Sie sind auf Seite 1von 3

In each of their respective essays, both Tan and Anzaldua use similar forms of rhetoric in trying

to get their point across to their respective readers. However, both are unique in the way in which they
go around in utilizing this rhetoric in the way that they think would bring the essays potential to the
maximum. From both incorporating the aspect of personal experience within their essays, to Tans
experience-based argument and Anzalduas more emotional-based argument, both essays are effective
at utilizing rhetoric in trying to get their point across to the reader.
From the very beginning, Anzalduas How to Tame a Wild Tongue sets an aggressive tone from
the start, making it feel like she is trying to forcefully press her point onto the readers rather than draw
the readers into her own world. Lines such as Attacks on ones form of expression with the intent to
censor are a violation of the First amendment (Pg. 497) and Wild tongues cant be tamed, they can
only be cut out (Pg. 497) are examples of this aggressive style of writing that so familiarize her piece of
work. Not only that, while talking about her own experiences with Spanish and how people in her past
had been trying to force her to become Americanized, Anzaldua incorporates untranslated Spanish
words within her text (Pa hallar buen trabajo tienes que saber hablar el ingles bien. Que vale toda tu
educacion si todavia hablas ingles con un accent. (Pg. 497) which might seem in a sense to be a bad
move (to some readers, but definitely not all of them or even most of them), because it might alienate
some readers who do not know Spanish or cannot understand the flow of writing; it is more of a direct
influence of her trying to push her point by refusing to use English throughout the entirety of her essay
and instead replacing some parts of her own wild tongue. She then goes onto categorize items such as
languages within languages (Words distorted by English are known as Anglicisms or pochismos (Pg.
499) in an attempt to tie in personal experiences and real-life similarities to add to her argumentative
power. In fact, in her aggressive writing style, Anzaldua goes as far as to suggest that for a language to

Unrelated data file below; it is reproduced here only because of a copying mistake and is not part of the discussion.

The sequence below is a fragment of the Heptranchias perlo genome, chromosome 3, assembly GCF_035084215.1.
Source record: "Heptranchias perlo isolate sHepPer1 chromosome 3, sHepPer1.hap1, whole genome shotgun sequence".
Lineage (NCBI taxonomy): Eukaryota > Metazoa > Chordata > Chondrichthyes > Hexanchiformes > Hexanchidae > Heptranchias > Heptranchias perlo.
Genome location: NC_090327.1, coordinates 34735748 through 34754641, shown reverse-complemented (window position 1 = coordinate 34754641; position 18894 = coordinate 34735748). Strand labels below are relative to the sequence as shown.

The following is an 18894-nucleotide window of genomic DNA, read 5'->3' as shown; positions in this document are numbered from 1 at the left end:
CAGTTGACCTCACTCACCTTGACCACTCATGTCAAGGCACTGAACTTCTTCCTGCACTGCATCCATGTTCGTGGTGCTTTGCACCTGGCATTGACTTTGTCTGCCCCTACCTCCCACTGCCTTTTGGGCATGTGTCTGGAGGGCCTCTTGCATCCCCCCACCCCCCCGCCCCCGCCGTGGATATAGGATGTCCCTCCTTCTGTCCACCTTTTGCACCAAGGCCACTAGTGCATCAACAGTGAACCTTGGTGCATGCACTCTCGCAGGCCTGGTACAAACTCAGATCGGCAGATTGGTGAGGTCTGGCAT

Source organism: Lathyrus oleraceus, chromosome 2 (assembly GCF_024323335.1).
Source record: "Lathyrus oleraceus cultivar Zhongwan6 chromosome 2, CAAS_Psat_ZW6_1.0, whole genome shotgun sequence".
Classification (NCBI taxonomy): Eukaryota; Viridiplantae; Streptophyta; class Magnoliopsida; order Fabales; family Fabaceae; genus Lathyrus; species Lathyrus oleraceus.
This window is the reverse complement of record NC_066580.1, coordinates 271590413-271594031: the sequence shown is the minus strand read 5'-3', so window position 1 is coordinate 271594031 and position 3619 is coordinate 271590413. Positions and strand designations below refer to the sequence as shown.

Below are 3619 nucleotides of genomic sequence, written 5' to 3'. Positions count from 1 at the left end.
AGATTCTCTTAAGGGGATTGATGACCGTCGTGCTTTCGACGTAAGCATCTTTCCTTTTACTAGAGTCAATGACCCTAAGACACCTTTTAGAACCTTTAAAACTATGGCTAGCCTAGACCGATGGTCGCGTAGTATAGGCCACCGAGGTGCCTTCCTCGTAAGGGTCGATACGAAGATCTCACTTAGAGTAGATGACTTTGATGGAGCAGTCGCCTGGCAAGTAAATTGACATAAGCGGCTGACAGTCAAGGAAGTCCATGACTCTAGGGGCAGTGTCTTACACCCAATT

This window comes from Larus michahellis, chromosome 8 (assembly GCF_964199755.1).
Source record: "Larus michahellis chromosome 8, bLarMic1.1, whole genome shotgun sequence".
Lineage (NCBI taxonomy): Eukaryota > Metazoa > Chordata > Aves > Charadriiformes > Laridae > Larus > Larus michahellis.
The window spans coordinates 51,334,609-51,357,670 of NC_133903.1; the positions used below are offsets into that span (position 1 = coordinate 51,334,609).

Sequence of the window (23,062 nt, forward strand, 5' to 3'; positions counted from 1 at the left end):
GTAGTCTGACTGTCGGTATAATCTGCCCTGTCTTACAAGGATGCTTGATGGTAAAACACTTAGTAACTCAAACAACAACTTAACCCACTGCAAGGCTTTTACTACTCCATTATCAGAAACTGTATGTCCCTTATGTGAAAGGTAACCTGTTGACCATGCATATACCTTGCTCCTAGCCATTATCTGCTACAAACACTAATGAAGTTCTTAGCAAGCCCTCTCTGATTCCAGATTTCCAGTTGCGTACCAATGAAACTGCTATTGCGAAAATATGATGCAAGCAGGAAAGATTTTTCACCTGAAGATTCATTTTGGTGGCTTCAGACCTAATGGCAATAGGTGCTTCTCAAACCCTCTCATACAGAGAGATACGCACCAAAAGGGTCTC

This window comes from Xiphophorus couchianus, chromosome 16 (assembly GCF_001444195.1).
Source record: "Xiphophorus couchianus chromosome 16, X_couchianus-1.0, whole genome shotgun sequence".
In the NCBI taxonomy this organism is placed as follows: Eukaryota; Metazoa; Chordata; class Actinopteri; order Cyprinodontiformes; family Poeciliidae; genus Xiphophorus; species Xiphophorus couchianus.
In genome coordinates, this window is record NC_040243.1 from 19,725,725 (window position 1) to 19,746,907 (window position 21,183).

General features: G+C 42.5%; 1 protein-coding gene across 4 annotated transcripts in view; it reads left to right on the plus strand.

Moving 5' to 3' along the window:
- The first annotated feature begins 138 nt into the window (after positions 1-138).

remain alive it must be usedby the end of this century English, and not Spanish, will be the mother
tongue of most chicanos and Latinos. (Pg. 502). In short, Anzalduas essays rhetoric revolves mainly
about the forward-pushing stance that she maintains toward her readers throughout the course of her
essay and the point that she is trying to make about language.
In direct contrast to the tone and style used by Anzaldua in her essay above, Tan adopts more of
a passive-casual tone within her writing. Her essay sets this tone in her very first sentence: I am not a
scholar of English language or literature. I cannot give you much more than personal opinions on the
English language and its variations in this country or another. (Pg. 886) Right away, readers will notice
the strikingly different style and rhetoric that Tan utilizes in her own essay, that more of a writing trying
to make the reader sympathize with her instead of trying to aggressively push her own opinion onto the
reader (in short, trying to draw the reader to the writers point of view instead). Tan utilizes not only her
personal real-life experiences with language (as did Anzaldua), but instead focuses on talking about her
mothers sense of the English language as a whole, providing a contrasting third-person (or outside-
person) look into the English language and the point that she is trying to make within her own essay. The
effect of this look can be debated, but I think that she uses it to great effect and it adds more positive
to her essay. Examples such as her mother describing the powerful and rich gangster boss who came to
pay respects at the wedding (more specifically, the English that the example was written in), help to
paint the picture of what Tan is trying to convey to each and every one of the readers. In short, the
reader is drawn into Tans world and views what she is trying to convey through her own eyes, and
starts to see that maybe her mothers broken English among other items isnt as bad as it might seem.
Regardless, Tan does well to get her point about language in general out to the audience, without the
added confusion (to some members of the audience) that Anzalduas essay had (Tan didnt use
untranslated Chinese or something similar like that).
Both essays do a great job in utilizing rhetoric within their work in order to draw the reader to
their point, when ether it is Anzalduas more aggressive style or Tans more conservative one. However,
I believe that Tans rhetoric is just a tad bit more convincing than Anzalduas aggressive rhetoric because
of the feeling that Anzalduas essay is more emotional-driven than Tans essay is, as well as the fact the
usage of untranslated Spanish throughout her essay might alienate or not leave as much of a desired
emphasis on readers who do not understand the Spanish language. Regardless, both authors make very
similar and very different styles and signatures of rhetoric within their own work and both do a good job
in their own distinct style and way of writing about aspects of language in trying to make their points.